Can dogs eat Eggs?

Updated 19 April 2024
Read time: 6 mins
article author
Written by Corinne Homer
article author
Reviewed by Dr. Linda Simon
Team Vet

Yes, dogs can eat eggs! Eggs are super nutritious for both humans and dogs. There are plenty of ways dogs can get protein-rich eggs into their diet, but some are safer than others. 

In this article, let’s get into the ways in which eggs are good for dogs, and the best ways to serve them to your hungry hound.

Are eggs good for dogs?

Yes, eggs are bursting with nutrients for dogs. They’re high in fat, however, so should also be fed in moderation. 

What are the health benefits?

Let’s unpack the humble egg and its benefits for a dog’s health.

High in protein. Eggs are an excellent source of protein, which is important for muscle growth and maintenance, and for energy. 

Vitamin A is brilliant for a dog’s skin and coat, good vision and a healthy immune system. 

Complex B vitamins in eggs contribute to skin and coat health as well as brain function. They also boost immunity, help enzyme production and improve the nervous system.

Can puppies eat eggs?

Puppies can have egg in moderation, as part of a balanced diet that’s specially formulated for puppies. Be sure it’s cooked well (maybe hard-boiled), as raw eggs are of higher risk to them. If they don’t digest egg very well, of course avoid feeding them in future.

When are eggs unsafe for dogs?

Eggs that are spoiled or raw carry a high risk of upsetting your pooch’s stomach with bacteria such as E.Coli or salmonella. Be sure to feed eggs to your dog that are within their sell-by date - the fresher the better. Serve eggs in a safely cooked way (hard or soft-boiled, ideally), without any seasoning or flavourings - and keep an eye on them afterwards to see how their body reacts. 

Can dogs be allergic to eggs?

Dogs can have an egg allergy. If they develop any of the following symptoms after feeding, assume they have an allergy or intolerance and don’t include eggs in their diet.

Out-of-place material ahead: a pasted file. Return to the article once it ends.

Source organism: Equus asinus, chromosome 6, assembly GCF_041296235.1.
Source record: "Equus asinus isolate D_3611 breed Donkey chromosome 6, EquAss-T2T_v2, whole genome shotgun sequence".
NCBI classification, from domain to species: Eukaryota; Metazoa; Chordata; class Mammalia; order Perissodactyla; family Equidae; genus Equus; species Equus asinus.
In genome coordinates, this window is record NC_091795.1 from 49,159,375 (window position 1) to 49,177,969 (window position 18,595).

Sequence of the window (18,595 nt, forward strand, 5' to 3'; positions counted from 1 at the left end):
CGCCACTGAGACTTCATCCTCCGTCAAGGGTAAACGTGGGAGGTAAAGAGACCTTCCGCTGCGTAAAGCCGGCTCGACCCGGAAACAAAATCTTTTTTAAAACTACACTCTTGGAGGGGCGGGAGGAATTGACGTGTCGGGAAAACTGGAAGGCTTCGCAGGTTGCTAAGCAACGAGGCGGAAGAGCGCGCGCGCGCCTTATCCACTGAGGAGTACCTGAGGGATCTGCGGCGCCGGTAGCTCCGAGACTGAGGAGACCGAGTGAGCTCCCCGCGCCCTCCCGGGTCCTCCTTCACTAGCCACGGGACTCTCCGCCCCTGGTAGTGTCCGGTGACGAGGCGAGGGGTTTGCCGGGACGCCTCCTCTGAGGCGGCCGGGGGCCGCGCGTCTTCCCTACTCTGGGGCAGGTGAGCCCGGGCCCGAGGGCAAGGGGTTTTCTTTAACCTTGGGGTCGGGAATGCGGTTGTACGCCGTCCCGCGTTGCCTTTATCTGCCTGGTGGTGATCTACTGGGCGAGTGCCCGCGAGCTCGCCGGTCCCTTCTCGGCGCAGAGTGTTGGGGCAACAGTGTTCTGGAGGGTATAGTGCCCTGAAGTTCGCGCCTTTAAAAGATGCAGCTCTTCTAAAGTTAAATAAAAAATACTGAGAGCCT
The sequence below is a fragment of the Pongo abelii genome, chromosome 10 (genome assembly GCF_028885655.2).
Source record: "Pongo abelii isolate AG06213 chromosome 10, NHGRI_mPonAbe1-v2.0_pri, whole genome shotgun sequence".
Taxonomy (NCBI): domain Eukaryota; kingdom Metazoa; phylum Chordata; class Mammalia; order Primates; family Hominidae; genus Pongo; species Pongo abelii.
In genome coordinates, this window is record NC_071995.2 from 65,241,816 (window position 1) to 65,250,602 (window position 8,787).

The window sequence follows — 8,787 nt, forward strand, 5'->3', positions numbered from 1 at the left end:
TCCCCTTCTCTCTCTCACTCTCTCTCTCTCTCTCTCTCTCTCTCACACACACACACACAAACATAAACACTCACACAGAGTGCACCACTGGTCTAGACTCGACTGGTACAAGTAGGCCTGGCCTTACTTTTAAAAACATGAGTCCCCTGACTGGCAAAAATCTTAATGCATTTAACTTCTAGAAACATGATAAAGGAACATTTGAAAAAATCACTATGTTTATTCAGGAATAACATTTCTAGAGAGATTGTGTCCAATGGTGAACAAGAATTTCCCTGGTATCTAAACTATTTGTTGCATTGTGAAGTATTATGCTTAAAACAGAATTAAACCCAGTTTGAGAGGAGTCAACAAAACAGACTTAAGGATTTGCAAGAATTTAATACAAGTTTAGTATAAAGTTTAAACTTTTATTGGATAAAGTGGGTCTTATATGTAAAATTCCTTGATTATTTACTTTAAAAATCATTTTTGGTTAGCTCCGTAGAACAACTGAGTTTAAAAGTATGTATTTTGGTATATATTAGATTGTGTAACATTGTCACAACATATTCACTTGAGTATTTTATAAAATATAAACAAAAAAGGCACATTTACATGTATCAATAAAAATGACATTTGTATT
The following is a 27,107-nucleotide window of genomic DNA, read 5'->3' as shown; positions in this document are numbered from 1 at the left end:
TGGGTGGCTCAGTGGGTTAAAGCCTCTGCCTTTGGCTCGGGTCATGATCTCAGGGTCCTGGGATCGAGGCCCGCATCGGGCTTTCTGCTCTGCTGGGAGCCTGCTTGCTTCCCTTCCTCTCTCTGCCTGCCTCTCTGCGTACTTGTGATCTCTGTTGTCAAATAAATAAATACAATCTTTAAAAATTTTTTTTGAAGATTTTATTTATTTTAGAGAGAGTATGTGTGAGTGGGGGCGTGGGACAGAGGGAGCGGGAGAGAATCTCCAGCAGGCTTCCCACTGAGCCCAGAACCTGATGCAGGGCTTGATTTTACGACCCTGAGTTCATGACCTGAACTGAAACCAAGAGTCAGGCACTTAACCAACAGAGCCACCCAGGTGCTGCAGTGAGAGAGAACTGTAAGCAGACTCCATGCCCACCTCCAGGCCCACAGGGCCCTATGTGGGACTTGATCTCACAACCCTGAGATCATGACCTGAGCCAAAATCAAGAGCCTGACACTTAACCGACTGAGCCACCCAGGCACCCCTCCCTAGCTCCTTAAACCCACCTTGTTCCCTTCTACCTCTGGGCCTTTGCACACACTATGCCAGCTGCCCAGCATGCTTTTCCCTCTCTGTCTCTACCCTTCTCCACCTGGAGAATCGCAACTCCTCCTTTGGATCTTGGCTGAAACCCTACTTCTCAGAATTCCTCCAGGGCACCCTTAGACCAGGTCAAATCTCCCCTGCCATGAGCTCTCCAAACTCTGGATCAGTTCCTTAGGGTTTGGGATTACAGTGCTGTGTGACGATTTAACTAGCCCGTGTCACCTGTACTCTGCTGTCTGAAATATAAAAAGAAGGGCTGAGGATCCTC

• Reddening, swelling or itching of the skin
  • Diarrhoea or vomiting 
  • Stomach pains, bloating 
  • Wheezing, difficulty breathing
  • Change in behaviour, lethargy

If these symptoms persist, your pooch may have become sick from bacteria in the eggs - so you should get them to a vet for immediate medical attention. 

Can dogs with pancreatitis eat eggs?

Pancreatitis is a condition which affects the pancreas and its ability to break down/filter fats. Therefore, if owners of dogs with pancreatitis are keen to keep fat levels low,  just the white of the egg could be served up. Alternatively, there are other ways your pancreatic pooch can get protein, like in lean chicken.

Can eggs make dogs sick?

Eggs can make dogs sick, especially if they carry bacteria such as E.Coli or salmonella, which is more prolific in raw or spoiled eggs. 

If your dog has an egg intolerance or allergy, this can also make them sick. They are also high in fat, while being nutrient dense - which means dogs with pancreatitis could get sick from eggs. 

How to safely give eggs to your dog

Eggs are versatile, that’s part of their appeal - but what’s the safest way to serve eggs to your pooch? The best way is to hard-soft or soft-boil fresh eggs in a pan of water, and add it chopped to their regular food without any added salt or seasonings. 

You can also serve poached eggs, or scrambled so long as there isn’t butter or salt added. 

How many eggs is safe to give your dog?